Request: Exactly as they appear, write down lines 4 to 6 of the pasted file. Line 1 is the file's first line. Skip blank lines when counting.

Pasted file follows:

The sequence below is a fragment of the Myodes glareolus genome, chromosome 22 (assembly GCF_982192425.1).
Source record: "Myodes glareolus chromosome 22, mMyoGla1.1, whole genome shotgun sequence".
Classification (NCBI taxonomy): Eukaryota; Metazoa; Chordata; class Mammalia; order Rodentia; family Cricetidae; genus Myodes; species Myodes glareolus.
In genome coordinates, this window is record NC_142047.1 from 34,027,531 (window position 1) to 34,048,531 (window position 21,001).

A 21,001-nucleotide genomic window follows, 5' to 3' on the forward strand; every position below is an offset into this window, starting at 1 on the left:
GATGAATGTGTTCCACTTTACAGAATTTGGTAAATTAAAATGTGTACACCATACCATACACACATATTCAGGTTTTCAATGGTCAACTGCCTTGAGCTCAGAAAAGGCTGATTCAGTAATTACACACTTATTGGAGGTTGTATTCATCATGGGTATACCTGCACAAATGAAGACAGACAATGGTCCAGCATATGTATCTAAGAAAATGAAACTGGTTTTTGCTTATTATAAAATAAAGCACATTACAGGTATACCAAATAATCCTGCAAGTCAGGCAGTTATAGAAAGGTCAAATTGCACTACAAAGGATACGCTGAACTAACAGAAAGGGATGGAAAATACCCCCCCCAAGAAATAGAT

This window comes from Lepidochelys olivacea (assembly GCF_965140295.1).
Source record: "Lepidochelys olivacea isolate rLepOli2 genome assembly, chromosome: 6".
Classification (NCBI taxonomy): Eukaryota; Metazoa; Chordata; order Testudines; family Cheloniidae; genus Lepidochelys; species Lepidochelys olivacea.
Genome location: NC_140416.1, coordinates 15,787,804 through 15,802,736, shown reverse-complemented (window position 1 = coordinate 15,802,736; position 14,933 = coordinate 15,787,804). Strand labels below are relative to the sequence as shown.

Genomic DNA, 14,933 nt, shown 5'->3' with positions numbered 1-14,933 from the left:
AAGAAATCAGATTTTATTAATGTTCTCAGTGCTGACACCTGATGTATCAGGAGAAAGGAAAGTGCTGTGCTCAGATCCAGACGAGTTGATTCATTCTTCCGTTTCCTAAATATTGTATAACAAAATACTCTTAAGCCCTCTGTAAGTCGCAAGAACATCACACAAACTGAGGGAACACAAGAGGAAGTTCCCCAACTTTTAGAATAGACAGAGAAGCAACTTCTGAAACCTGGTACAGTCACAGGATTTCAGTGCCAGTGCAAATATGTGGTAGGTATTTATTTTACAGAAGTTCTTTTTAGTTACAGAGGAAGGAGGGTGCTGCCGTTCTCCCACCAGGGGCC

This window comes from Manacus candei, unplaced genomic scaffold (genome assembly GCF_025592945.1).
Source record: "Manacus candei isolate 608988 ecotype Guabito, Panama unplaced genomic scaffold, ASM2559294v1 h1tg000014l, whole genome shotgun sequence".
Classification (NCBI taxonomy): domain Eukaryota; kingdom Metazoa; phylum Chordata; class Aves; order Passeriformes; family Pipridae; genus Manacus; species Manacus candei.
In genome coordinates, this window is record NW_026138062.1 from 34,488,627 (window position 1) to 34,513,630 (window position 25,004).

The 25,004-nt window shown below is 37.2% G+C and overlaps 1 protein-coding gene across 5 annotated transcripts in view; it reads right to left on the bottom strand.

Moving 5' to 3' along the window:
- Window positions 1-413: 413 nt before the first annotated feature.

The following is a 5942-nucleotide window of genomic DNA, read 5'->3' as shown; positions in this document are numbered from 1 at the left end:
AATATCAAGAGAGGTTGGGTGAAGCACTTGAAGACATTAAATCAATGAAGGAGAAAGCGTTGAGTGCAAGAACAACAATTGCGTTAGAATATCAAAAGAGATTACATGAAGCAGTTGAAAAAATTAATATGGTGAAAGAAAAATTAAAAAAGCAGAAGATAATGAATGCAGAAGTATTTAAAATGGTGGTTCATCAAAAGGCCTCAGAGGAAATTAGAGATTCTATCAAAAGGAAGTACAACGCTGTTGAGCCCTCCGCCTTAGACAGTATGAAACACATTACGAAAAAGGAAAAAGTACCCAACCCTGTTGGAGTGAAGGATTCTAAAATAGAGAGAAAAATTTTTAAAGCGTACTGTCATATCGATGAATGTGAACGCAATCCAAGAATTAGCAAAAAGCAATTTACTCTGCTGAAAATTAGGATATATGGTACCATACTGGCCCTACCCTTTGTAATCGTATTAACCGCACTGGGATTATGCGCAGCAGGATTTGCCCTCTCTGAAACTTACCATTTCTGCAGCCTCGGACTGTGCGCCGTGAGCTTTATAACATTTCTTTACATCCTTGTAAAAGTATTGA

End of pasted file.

In genome coordinates, this window is record NC_142047.1 from 34,027,531 (window position 1) to 34,048,531 (window position 21,001).

A 21,001-nucleotide genomic window follows, 5' to 3' on the forward strand; every position below is an offset into this window, starting at 1 on the left:
GATGAATGTGTTCCACTTTACAGAATTTGGTAAATTAAAATGTGTACACCATACCATACACACATATTCAGGTTTTCAATGGTCAACTGCCTTGAGCTCAGAAAAGGCTGATTCAGTAATTACACACTTATTGGAGGTTGTATTCATCATGGGTATACCTGCACAAATGAAGACAGACAATGGTCCAGCATATGTATCTAAGAAAATGAAACTGGTTTTTGCTTATTATAAAATAAAGCACATTACAGGTATACCAAATAATCCTGCAAGTCAGGCAGTTATAGAAAGGTCAAATTGCACTACAAAGGATACGCTGAACTAACAGAAAGGGATGGAAAATACCCCCCCCAAGAAATAGAT